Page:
ANCC Nursing Certification

While not required by law for Registered nurses (RNs), board certification is beneficial for career-minded nurses. Nursing certification provides employers with a fair and accurate assessment of a nurse's skills in in a given specialty. Certification is attractive to employers, and certified nurses may merit a higher pay-level than those who are not certified. Magnet hospitals (those qualifying under the ANCC Magnet Recognition Program) particularly seek board-certified nurses. In addition, some institutions may require supervisors or head nurses to be board-certified.

American Nurses Credentialing Center (ANCC) of American Nurses Association (ANA) is the largest nurse credentialing organization in the United States, and provides board certification in over 42 specialties, ranging from Medical-Surgical Nursing to Nurse Executive. Certification is also granted by a number of other organizations.

The ANCC was established in 1990 by the American Nurses Association (ANA). The ANCC was the result of years of work by the ANA, beginning in 1966, to provide a means for the recognition of professional achievement and excellence in each of its divisions, as well as a decision to develop certification programs.

By 1972, three practice divisions had established guidelines for certification, and this number increased to five by 1973. ANA formally announced a national certification program in 1973 to recognize excellence in the clinical practice of nursing. A year later, the first certification examinations were announced and administered.

ANA’s Commission on Assessment and Renewal recommended the establishment of ANCC in 1990, and it was incorporated as a separate nonprofit organization. In 1991, however, ANCC became a subsidiary of ANA. At that point, ANA’s certification, accreditation, and magnet programs were shifted to ANCC.


ANCC’s accreditation program was started in 1974 by ANA to recognize organizations, or their components, that provide continuing education for nurses meeting high standards established by its volunteer peer review process. The peer review process measures adherence to those standards by organizations that apply for accreditation.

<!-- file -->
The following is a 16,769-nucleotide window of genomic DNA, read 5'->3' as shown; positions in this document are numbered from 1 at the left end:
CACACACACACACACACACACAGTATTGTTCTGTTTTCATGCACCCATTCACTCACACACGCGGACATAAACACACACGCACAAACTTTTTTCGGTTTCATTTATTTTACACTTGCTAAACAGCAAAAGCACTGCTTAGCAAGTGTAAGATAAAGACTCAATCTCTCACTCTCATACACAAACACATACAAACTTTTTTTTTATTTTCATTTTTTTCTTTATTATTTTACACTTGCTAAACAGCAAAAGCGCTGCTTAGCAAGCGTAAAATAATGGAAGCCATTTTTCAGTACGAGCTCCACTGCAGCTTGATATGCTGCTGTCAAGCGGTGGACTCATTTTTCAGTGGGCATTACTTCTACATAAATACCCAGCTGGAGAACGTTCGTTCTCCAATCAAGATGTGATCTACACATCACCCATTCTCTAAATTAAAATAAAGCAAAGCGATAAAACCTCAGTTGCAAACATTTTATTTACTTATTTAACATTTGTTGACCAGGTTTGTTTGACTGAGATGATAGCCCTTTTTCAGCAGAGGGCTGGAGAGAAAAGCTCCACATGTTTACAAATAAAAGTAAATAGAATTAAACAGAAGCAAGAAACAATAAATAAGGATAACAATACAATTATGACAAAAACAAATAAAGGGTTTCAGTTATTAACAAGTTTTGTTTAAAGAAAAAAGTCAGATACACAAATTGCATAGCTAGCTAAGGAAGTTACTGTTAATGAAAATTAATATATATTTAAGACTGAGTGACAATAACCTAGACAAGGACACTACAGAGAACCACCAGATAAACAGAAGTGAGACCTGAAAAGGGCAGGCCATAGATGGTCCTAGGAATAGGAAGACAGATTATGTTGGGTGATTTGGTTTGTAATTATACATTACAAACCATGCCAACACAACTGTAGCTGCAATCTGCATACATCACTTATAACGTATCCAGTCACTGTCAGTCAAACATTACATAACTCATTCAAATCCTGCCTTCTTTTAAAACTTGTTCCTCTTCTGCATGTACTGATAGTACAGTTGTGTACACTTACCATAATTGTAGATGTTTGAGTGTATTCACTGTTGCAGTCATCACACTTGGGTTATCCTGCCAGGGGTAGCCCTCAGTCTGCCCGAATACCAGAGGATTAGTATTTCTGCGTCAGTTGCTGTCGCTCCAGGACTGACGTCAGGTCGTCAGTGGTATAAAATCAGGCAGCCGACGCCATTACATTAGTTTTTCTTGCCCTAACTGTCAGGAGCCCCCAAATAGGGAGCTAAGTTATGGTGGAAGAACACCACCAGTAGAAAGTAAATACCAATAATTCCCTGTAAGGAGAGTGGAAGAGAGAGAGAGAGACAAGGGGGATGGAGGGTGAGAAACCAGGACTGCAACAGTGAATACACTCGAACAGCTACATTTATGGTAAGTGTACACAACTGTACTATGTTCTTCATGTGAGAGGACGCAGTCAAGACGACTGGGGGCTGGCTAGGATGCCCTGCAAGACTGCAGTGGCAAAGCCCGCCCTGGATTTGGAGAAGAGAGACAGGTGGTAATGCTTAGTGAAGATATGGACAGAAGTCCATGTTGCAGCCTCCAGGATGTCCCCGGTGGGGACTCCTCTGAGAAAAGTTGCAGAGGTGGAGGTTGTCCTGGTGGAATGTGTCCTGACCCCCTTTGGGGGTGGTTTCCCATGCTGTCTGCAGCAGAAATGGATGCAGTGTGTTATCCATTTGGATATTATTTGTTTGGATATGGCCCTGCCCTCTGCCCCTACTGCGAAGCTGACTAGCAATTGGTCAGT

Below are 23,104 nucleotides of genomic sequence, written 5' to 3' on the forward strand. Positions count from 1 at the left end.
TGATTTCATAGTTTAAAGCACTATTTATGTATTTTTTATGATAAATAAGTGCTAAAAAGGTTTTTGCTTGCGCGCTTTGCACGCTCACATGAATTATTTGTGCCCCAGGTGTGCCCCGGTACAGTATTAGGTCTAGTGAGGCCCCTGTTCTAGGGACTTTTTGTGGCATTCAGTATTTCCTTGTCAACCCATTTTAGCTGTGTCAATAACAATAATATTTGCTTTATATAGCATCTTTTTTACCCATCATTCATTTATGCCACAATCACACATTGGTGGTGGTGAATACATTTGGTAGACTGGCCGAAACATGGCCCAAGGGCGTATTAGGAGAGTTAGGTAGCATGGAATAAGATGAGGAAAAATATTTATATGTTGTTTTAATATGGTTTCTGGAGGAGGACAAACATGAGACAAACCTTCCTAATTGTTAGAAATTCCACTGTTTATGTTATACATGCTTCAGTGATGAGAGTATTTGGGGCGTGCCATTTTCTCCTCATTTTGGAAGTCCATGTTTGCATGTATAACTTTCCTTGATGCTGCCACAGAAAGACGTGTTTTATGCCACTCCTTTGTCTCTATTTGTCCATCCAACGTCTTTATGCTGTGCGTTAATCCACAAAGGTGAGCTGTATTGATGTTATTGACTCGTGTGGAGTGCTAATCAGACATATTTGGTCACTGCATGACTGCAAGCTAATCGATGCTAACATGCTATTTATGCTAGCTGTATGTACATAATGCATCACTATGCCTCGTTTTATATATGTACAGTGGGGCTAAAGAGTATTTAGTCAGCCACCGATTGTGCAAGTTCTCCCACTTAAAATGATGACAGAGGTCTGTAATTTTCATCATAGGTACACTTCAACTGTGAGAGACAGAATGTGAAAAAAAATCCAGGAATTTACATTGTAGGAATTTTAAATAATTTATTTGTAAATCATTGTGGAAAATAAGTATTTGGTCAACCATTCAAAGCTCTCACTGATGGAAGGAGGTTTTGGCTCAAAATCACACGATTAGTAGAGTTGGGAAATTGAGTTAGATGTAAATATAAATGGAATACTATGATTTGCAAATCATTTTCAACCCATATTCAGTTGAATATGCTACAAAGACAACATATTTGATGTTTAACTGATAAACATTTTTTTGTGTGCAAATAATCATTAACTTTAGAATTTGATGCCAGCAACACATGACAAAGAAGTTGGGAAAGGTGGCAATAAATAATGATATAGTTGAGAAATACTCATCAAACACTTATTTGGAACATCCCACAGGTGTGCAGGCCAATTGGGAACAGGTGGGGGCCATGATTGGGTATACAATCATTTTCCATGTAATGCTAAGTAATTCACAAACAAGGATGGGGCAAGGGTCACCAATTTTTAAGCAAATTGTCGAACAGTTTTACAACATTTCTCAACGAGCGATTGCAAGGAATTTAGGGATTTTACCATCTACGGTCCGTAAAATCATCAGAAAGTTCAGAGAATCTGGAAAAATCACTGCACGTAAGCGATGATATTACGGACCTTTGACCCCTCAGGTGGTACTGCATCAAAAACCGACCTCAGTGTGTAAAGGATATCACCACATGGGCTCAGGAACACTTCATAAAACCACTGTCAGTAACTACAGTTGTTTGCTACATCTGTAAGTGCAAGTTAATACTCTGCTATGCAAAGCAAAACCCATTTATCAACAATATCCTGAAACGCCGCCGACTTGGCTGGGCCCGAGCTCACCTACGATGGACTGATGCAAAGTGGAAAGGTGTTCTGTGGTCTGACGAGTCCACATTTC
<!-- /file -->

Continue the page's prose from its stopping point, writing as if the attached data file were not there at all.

ANCC’s Magnet Recognition Program® was formed as a result of a 1983 study done by the ANA to identify the variables that create a favorable work environment for nurses. The program provides recognition to hospitals that meet its criteria for attracting and retaining well-qualified nurses who promote patient care.

The Pathway to Excellence® program was initiated in 2007 after ANCC acquired a Texas Nurses Association program aimed at improving nurse retention and quality of care in small, rural hospitals. Pathway to Excellence recognizes hospitals that meet its standards for providing a nurse friendly environment.

The Institute for Credentialing Innovation was established in 1998 to develop, execute, and manage products and services supporting ANCC’s accreditation, credentialing, pathway, and magnet programs. It provides educational products and services for nurses and healthcare organizations in a variety of forms, including online learning, review manuals and seminars, regional workshops and symposiums, national conferences and consulting services.

ANCC’s Institute for Credentialing Research was formally established in 2005 to support research for all of ANCC’s programs and to encourage research revealing how credentialing contributes to excellence in nursing and healthcare.

A growing number of requests for ANCC’s services from overseas led to the establishment of Credentialing International in 1999. In 2009, however, it was disbanded, and outreach to the international community was continued by ANCC within each program area.

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